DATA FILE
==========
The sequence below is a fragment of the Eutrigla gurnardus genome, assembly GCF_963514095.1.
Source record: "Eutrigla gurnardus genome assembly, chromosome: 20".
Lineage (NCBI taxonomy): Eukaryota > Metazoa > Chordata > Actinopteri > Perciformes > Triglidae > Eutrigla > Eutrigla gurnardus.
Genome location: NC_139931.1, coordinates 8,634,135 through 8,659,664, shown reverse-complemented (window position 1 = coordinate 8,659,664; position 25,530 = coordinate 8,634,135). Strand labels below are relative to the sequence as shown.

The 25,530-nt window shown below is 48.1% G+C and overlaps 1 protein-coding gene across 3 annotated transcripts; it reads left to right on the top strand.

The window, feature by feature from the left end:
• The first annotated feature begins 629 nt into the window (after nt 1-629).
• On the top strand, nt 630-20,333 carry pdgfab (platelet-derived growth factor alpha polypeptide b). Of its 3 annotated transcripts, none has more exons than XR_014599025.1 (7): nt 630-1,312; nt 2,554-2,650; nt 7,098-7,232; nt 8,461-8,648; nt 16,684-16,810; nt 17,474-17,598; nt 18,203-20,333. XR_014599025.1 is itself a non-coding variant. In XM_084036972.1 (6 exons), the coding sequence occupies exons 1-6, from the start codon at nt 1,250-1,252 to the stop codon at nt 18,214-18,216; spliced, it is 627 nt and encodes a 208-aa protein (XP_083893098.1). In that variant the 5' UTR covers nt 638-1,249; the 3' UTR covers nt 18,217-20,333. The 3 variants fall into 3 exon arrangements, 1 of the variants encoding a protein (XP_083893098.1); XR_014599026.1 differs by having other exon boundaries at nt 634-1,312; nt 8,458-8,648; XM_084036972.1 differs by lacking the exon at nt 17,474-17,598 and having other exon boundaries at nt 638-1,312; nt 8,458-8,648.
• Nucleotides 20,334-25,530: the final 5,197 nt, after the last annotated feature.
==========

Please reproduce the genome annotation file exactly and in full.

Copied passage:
The sequence below is a fragment of the Eutrigla gurnardus genome, assembly GCF_963514095.1.
Source record: "Eutrigla gurnardus genome assembly, chromosome: 20".
Lineage (NCBI taxonomy): Eukaryota > Metazoa > Chordata > Actinopteri > Perciformes > Triglidae > Eutrigla > Eutrigla gurnardus.
Genome location: NC_139931.1, coordinates 8,634,135 through 8,659,664, shown reverse-complemented (window position 1 = coordinate 8,659,664; position 25,530 = coordinate 8,634,135). Strand labels below are relative to the sequence as shown.

The 25,530-nt window shown below is 48.1% G+C and overlaps 1 protein-coding gene across 3 annotated transcripts; it reads left to right on the top strand.

The window, feature by feature from the left end:
• The first annotated feature begins 629 nt into the window (after nt 1-629).
• On the top strand, nt 630-20,333 carry pdgfab (platelet-derived growth factor alpha polypeptide b). Of its 3 annotated transcripts, none has more exons than XR_014599025.1 (7): nt 630-1,312; nt 2,554-2,650; nt 7,098-7,232; nt 8,461-8,648; nt 16,684-16,810; nt 17,474-17,598; nt 18,203-20,333. XR_014599025.1 is itself a non-coding variant. In XM_084036972.1 (6 exons), the coding sequence occupies exons 1-6, from the start codon at nt 1,250-1,252 to the stop codon at nt 18,214-18,216; spliced, it is 627 nt and encodes a 208-aa protein (XP_083893098.1). In that variant the 5' UTR covers nt 638-1,249; the 3' UTR covers nt 18,217-20,333. The 3 variants fall into 3 exon arrangements, 1 of the variants encoding a protein (XP_083893098.1); XR_014599026.1 differs by having other exon boundaries at nt 634-1,312; nt 8,458-8,648; XM_084036972.1 differs by lacking the exon at nt 17,474-17,598 and having other exon boundaries at nt 638-1,312; nt 8,458-8,648.
• Nucleotides 20,334-25,530: the final 5,197 nt, after the last annotated feature.